Written by By Stephanie Horowitz, CNN
Strange things happen when you arrive at a library and tell the librarian you’re an author.
A former Pennsylvania resident returned a book more than 100 years later because the content was unsettling.
It all began when Mary Ann Radian sent a letter to the library of the Brown County State College — now known as Northern Arizona University — in 1956 detailing an experience she had while studying in New Mexico.
Radian tells CNN that she was driving on an unpaved road in Texas, where she was visiting family when a car struck her head-on, killing her mother and two sisters. She said she narrowly survived because she had split from her friends as they went for help.
From there, Radian said she lost the will to live. But that changed when she returned to the same road, and she recalled a blue book she read for some reason while in town. The book was filled with salacious content.
“I read one page and I was convinced it was meant for me,” Radian said. “I knew that was the one book I should read and that I would forget about the rest.”
Mary Ann Radian
Radian, then just 28 years old, married in 1957, bought a house, and decided to become a writer. She lived a few miles away from the state college until her death in 2007.
The book was a copy of the short story collection “Journey of the Arrow” that Radian’s great-grandfather had sent to his friend after reading it when he was stationed in New Mexico.
Two weeks after Radian sent the letter, her family friend visited the college and delivered a return address to the library with a request: take it, read it, and send back the rest. The book “had a very creepy and dark undercurrent,” said Jackie Hayashi, a collections assistant and archivist at the library.
“And we were stunned that someone would do that,” she said.
After several unsuccessful tries to find the person whose letter brought Radian to the library, Brown County state officials contacted the publisher of the book, where Radian’s story appeared in a back issue that she actually printed out for the library.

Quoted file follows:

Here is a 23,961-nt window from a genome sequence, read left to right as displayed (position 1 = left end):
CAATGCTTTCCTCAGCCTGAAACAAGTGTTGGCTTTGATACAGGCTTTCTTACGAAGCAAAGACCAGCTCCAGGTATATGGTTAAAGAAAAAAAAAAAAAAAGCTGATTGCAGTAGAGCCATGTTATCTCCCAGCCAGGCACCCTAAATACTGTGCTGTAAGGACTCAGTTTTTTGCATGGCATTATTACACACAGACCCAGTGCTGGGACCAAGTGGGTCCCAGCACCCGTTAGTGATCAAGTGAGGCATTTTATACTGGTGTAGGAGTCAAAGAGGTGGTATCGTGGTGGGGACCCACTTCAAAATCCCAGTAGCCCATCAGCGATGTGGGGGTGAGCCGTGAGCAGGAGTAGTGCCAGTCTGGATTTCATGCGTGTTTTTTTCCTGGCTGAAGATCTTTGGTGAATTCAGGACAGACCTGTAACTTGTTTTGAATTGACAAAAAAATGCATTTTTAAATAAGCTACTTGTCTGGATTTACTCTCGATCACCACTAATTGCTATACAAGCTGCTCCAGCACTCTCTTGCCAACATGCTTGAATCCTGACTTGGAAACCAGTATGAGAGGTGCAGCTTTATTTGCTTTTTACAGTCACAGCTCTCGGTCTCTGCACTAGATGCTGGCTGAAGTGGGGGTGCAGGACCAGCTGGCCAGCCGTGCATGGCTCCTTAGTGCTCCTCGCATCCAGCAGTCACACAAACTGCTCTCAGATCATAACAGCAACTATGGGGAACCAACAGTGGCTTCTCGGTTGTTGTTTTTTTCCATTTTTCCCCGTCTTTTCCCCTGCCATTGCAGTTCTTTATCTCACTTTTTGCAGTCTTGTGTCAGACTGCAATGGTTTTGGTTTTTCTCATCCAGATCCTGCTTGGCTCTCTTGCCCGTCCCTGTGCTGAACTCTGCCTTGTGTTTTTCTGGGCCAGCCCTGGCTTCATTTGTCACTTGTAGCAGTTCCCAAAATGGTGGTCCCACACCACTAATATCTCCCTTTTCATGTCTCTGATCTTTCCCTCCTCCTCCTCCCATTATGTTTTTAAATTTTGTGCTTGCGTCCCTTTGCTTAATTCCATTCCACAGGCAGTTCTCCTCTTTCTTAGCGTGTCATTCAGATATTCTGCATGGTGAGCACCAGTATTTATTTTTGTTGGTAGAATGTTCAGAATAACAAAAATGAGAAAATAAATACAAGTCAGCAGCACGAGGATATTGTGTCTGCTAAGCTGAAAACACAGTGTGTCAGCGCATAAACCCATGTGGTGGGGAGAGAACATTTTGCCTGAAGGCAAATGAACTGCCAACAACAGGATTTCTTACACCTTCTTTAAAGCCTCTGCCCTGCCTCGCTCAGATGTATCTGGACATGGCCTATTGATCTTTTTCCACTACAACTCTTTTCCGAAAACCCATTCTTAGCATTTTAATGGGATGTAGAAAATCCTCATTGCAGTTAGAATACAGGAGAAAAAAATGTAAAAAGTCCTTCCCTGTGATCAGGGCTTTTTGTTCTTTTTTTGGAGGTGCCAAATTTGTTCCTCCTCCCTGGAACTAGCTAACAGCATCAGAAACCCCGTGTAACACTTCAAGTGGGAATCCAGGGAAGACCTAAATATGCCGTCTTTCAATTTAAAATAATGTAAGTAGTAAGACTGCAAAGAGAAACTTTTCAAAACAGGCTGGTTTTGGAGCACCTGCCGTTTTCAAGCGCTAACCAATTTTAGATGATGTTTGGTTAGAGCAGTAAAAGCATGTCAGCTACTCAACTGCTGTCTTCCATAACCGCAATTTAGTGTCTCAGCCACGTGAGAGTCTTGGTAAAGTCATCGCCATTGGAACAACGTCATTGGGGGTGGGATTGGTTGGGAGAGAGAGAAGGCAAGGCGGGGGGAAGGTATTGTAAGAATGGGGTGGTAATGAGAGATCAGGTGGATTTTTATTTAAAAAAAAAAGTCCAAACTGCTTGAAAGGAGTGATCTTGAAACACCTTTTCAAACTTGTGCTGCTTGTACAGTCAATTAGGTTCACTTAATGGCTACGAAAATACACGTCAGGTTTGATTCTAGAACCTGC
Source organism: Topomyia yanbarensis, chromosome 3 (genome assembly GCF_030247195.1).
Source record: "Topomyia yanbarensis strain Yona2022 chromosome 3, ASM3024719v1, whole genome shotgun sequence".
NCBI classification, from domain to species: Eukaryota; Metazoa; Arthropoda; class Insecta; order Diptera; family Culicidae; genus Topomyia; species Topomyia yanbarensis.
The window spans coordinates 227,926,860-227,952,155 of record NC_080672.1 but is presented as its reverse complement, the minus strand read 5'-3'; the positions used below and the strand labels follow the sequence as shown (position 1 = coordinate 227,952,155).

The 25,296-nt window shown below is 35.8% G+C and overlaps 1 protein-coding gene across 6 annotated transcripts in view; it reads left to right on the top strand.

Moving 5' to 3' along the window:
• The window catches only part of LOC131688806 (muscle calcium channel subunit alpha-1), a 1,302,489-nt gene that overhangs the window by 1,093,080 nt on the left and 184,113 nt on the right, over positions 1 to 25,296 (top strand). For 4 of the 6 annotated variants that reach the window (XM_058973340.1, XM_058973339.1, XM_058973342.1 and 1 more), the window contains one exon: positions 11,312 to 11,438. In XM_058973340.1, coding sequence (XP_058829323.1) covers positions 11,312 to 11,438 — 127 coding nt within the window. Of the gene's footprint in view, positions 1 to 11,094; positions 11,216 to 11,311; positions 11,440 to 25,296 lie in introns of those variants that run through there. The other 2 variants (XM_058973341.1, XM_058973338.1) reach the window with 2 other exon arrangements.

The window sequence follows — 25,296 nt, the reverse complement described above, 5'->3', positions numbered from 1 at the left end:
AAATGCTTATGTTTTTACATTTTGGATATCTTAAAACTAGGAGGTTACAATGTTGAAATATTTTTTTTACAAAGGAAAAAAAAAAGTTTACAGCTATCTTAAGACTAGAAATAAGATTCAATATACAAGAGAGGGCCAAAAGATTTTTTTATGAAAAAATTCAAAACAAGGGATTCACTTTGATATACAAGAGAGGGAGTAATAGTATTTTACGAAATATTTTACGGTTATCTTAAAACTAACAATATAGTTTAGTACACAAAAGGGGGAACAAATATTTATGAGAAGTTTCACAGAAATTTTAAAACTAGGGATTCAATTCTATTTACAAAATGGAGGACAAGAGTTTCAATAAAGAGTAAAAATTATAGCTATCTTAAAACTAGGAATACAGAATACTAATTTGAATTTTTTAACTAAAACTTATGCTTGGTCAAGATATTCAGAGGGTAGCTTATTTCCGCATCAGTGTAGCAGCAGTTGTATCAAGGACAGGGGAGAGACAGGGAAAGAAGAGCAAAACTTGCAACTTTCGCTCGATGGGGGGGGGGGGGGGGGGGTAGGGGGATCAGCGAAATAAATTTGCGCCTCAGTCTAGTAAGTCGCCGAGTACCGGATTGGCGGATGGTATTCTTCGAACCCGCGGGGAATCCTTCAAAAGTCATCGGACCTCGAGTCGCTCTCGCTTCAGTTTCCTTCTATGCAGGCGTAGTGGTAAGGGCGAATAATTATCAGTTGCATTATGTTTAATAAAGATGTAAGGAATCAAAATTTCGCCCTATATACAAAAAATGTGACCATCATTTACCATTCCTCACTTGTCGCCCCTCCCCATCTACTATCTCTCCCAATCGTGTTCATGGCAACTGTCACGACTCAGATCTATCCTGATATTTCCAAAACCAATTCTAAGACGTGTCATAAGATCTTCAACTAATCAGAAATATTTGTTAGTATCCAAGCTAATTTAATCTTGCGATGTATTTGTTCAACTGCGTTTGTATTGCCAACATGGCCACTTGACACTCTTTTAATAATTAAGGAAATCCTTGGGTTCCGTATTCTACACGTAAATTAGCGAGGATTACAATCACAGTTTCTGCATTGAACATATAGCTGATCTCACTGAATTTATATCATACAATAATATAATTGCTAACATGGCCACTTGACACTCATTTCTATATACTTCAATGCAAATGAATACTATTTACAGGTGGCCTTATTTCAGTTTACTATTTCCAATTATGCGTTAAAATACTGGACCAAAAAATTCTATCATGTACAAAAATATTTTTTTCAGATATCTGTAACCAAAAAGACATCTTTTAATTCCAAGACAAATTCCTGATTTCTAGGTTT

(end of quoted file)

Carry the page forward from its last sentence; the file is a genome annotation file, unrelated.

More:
Radian’s great-grandfather is thought to have been the second person to have read the book to that point. Hayashi said the person she believes read the book anonymously to another unidentified person, which was what the publisher told her, except for one condition: it was never to be published.
“I didn’t know if we’d ever meet the authors,” Hayashi said.
Radian also didn’t know who the anonymous writer was, but thanks to Hayashi’s persistence and a little time, she did know.
Michael W. Hayashi, Jackie’s husband and the library’s keeper of legacy collections, found the writing of the author on the book and sent it back to Radian, with a handwritten note on the back: “To Mary Ann Radian, with appreciation for your act of kindness. Have a good one!”
Radian said she felt a great sense of gratitude and told her husband that she believed the author was an angel and asked him to take the book back to the author.
“My husband called me up and he said, ‘Mary Ann Radian, she’s waiting for you at the front door’,” Radian said.
Later that day, she said she met the author, who was “very sweet and warm” and gave her a signed copy of the book.
Radian told CNN that the author’s granddaughter was at the library one day and helped her and Hayashi bring the book back to the author.
Radian, 82, said she thinks her story makes it all worth it.
“It will have a permanent legacy, I’ll go down in history,” she said.
Hayashi said the library has had books in its collection that have previously been anonymously returned. But she said this is the first time, as a higher authority, she’s received a note that referenced the book as the one Radian found.